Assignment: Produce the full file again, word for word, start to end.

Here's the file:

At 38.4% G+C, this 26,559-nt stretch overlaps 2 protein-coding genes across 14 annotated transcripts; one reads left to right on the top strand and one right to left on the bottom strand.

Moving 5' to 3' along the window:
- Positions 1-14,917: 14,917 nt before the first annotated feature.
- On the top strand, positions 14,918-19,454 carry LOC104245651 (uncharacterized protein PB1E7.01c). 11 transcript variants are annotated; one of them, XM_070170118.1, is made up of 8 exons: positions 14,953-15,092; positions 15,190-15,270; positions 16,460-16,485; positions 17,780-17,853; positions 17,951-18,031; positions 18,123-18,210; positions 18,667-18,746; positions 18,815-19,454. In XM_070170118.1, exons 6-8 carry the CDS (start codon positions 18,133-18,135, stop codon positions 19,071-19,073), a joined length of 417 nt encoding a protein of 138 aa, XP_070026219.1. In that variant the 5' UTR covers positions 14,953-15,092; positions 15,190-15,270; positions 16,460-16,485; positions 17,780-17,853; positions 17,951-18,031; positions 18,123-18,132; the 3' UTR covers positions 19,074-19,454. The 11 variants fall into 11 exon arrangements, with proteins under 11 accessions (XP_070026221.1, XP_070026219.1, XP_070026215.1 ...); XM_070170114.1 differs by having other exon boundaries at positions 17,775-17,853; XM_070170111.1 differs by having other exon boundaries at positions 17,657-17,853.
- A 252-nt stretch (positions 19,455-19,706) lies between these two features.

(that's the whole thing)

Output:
At 38.4% G+C, this 26,559-nt stretch overlaps 2 protein-coding genes across 14 annotated transcripts; one reads left to right on the top strand and one right to left on the bottom strand.

Moving 5' to 3' along the window:
- Positions 1-14,917: 14,917 nt before the first annotated feature.
- On the top strand, positions 14,918-19,454 carry LOC104245651 (uncharacterized protein PB1E7.01c). 11 transcript variants are annotated; one of them, XM_070170118.1, is made up of 8 exons: positions 14,953-15,092; positions 15,190-15,270; positions 16,460-16,485; positions 17,780-17,853; positions 17,951-18,031; positions 18,123-18,210; positions 18,667-18,746; positions 18,815-19,454. In XM_070170118.1, exons 6-8 carry the CDS (start codon positions 18,133-18,135, stop codon positions 19,071-19,073), a joined length of 417 nt encoding a protein of 138 aa, XP_070026219.1. In that variant the 5' UTR covers positions 14,953-15,092; positions 15,190-15,270; positions 16,460-16,485; positions 17,780-17,853; positions 17,951-18,031; positions 18,123-18,132; the 3' UTR covers positions 19,074-19,454. The 11 variants fall into 11 exon arrangements, with proteins under 11 accessions (XP_070026221.1, XP_070026219.1, XP_070026215.1 ...); XM_070170114.1 differs by having other exon boundaries at positions 17,775-17,853; XM_070170111.1 differs by having other exon boundaries at positions 17,657-17,853.
- A 252-nt stretch (positions 19,455-19,706) lies between these two features.